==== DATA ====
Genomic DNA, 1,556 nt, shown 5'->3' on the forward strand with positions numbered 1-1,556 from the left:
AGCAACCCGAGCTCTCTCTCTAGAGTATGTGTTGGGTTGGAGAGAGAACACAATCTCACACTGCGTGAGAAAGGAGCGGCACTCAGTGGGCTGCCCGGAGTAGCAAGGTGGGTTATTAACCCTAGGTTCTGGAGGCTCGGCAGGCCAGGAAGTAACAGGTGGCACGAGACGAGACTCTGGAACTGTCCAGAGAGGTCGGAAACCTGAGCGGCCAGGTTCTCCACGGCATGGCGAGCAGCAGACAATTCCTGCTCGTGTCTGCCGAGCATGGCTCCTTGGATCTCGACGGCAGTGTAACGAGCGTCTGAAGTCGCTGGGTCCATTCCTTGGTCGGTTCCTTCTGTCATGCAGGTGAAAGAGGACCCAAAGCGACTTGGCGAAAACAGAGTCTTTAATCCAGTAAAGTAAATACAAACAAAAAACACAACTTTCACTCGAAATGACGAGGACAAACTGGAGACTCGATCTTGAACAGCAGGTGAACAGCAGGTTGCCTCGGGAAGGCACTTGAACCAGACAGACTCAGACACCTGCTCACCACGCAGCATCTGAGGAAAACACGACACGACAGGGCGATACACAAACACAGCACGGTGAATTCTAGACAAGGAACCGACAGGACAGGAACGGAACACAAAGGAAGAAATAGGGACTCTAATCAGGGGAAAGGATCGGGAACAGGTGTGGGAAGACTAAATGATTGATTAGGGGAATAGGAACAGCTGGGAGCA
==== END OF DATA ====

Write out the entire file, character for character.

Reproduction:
Genomic DNA, 1,556 nt, shown 5'->3' on the forward strand with positions numbered 1-1,556 from the left:
AGCAACCCGAGCTCTCTCTCTAGAGTATGTGTTGGGTTGGAGAGAGAACACAATCTCACACTGCGTGAGAAAGGAGCGGCACTCAGTGGGCTGCCCGGAGTAGCAAGGTGGGTTATTAACCCTAGGTTCTGGAGGCTCGGCAGGCCAGGAAGTAACAGGTGGCACGAGACGAGACTCTGGAACTGTCCAGAGAGGTCGGAAACCTGAGCGGCCAGGTTCTCCACGGCATGGCGAGCAGCAGACAATTCCTGCTCGTGTCTGCCGAGCATGGCTCCTTGGATCTCGACGGCAGTGTAACGAGCGTCTGAAGTCGCTGGGTCCATTCCTTGGTCGGTTCCTTCTGTCATGCAGGTGAAAGAGGACCCAAAGCGACTTGGCGAAAACAGAGTCTTTAATCCAGTAAAGTAAATACAAACAAAAAACACAACTTTCACTCGAAATGACGAGGACAAACTGGAGACTCGATCTTGAACAGCAGGTGAACAGCAGGTTGCCTCGGGAAGGCACTTGAACCAGACAGACTCAGACACCTGCTCACCACGCAGCATCTGAGGAAAACACGACACGACAGGGCGATACACAAACACAGCACGGTGAATTCTAGACAAGGAACCGACAGGACAGGAACGGAACACAAAGGAAGAAATAGGGACTCTAATCAGGGGAAAGGATCGGGAACAGGTGTGGGAAGACTAAATGATTGATTAGGGGAATAGGAACAGCTGGGAGCA